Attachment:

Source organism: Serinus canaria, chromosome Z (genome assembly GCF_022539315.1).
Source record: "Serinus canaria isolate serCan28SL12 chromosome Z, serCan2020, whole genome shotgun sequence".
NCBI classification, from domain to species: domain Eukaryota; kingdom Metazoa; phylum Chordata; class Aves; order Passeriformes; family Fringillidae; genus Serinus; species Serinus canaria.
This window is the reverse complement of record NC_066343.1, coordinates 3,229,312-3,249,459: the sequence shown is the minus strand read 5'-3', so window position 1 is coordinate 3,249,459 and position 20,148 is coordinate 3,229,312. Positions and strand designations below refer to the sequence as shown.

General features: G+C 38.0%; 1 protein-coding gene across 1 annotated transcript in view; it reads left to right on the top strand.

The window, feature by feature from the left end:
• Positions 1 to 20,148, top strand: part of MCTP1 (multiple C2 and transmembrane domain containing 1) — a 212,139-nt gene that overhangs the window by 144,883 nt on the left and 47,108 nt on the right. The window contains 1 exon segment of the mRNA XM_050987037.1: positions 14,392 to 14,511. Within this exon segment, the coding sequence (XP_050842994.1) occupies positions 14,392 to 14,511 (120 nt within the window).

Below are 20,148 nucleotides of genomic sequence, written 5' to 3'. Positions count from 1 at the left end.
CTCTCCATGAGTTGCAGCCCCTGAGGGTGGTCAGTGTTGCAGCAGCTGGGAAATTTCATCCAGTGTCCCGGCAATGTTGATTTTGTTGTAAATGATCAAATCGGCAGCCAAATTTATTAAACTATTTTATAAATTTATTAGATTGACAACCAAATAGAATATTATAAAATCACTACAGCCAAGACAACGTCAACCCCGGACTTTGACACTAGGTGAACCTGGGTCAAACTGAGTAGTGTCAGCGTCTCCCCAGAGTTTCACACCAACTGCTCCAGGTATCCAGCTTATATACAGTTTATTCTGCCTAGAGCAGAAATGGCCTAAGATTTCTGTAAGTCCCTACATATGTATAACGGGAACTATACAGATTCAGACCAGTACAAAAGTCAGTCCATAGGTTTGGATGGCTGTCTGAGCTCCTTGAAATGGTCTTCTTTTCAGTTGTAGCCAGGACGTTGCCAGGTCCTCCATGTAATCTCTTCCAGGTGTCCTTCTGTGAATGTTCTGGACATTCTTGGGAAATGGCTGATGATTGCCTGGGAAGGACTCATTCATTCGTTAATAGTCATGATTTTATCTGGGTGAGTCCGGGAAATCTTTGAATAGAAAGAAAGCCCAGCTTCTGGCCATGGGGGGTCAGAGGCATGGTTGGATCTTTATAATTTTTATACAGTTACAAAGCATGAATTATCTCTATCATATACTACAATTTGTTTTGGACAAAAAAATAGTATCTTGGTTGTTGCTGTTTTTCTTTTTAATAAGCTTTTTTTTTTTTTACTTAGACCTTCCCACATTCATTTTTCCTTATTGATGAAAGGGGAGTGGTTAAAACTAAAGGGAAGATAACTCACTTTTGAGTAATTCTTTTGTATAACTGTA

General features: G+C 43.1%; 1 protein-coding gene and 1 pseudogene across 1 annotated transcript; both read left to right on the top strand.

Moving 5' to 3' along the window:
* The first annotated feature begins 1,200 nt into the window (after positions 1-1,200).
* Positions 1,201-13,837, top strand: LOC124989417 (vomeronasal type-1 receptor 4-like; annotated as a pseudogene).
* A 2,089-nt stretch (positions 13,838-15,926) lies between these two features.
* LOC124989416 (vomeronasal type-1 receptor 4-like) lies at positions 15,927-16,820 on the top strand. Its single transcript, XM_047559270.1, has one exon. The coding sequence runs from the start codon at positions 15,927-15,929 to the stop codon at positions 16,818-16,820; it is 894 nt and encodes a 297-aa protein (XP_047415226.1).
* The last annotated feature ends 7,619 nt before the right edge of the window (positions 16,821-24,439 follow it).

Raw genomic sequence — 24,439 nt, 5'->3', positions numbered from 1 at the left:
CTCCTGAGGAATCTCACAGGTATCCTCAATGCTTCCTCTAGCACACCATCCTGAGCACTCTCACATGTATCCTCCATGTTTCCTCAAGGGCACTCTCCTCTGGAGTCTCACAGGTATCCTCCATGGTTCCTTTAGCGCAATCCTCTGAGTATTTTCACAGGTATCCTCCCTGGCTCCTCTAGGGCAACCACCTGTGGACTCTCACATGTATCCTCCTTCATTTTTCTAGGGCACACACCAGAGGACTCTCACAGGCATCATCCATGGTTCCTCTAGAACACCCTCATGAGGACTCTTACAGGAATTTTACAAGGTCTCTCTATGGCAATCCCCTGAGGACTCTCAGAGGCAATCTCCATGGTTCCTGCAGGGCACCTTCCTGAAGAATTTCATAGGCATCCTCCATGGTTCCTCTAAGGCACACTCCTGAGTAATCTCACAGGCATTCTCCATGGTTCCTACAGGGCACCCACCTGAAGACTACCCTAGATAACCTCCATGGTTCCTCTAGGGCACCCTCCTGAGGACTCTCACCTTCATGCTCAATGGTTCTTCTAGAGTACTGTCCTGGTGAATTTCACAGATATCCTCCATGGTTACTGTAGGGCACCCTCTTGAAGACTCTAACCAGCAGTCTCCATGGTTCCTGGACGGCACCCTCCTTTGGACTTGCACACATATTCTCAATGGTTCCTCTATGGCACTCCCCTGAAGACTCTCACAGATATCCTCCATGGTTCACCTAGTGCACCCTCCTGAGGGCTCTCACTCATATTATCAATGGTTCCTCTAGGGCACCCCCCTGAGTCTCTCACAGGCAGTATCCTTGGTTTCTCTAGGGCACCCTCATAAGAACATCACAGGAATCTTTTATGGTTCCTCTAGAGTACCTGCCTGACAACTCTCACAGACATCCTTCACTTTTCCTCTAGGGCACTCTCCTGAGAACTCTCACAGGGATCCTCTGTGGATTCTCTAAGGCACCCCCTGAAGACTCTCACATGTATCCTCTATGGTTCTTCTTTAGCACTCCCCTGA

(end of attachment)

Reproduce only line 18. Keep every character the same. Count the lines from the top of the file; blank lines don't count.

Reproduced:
CTCCTGAGGAATCTCACAGGTATCCTCAATGCTTCCTCTAGCACACCATCCTGAGCACTCTCACATGTATCCTCCATGTTTCCTCAAGGGCACTCTCCTCTGGAGTCTCACAGGTATCCTCCATGGTTCCTTTAGCGCAATCCTCTGAGTATTTTCACAGGTATCCTCCCTGGCTCCTCTAGGGCAACCACCTGTGGACTCTCACATGTATCCTCCTTCATTTTTCTAGGGCACACACCAGAGGACTCTCACAGGCATCATCCATGGTTCCTCTAGAACACCCTCATGAGGACTCTTACAGGAATTTTACAAGGTCTCTCTATGGCAATCCCCTGAGGACTCTCAGAGGCAATCTCCATGGTTCCTGCAGGGCACCTTCCTGAAGAATTTCATAGGCATCCTCCATGGTTCCTCTAAGGCACACTCCTGAGTAATCTCACAGGCATTCTCCATGGTTCCTACAGGGCACCCACCTGAAGACTACCCTAGATAACCTCCATGGTTCCTCTAGGGCACCCTCCTGAGGACTCTCACCTTCATGCTCAATGGTTCTTCTAGAGTACTGTCCTGGTGAATTTCACAGATATCCTCCATGGTTACTGTAGGGCACCCTCTTGAAGACTCTAACCAGCAGTCTCCATGGTTCCTGGACGGCACCCTCCTTTGGACTTGCACACATATTCTCAATGGTTCCTCTATGGCACTCCCCTGAAGACTCTCACAGATATCCTCCATGGTTCACCTAGTGCACCCTCCTGAGGGCTCTCACTCATATTATCAATGGTTCCTCTAGGGCACCCCCCTGAGTCTCTCACAGGCAGTATCCTTGGTTTCTCTAGGGCACCCTCATAAGAACATCACAGGAATCTTTTATGGTTCCTCTAGAGTACCTGCCTGACAACTCTCACAGACATCCTTCACTTTTCCTCTAGGGCACTCTCCTGAGAACTCTCACAGGGATCCTCTGTGGATTCTCTAAGGCACCCCCTGAAGACTCTCACATGTATCCTCTATGGTTCTTCTTTAGCACTCCCCTGA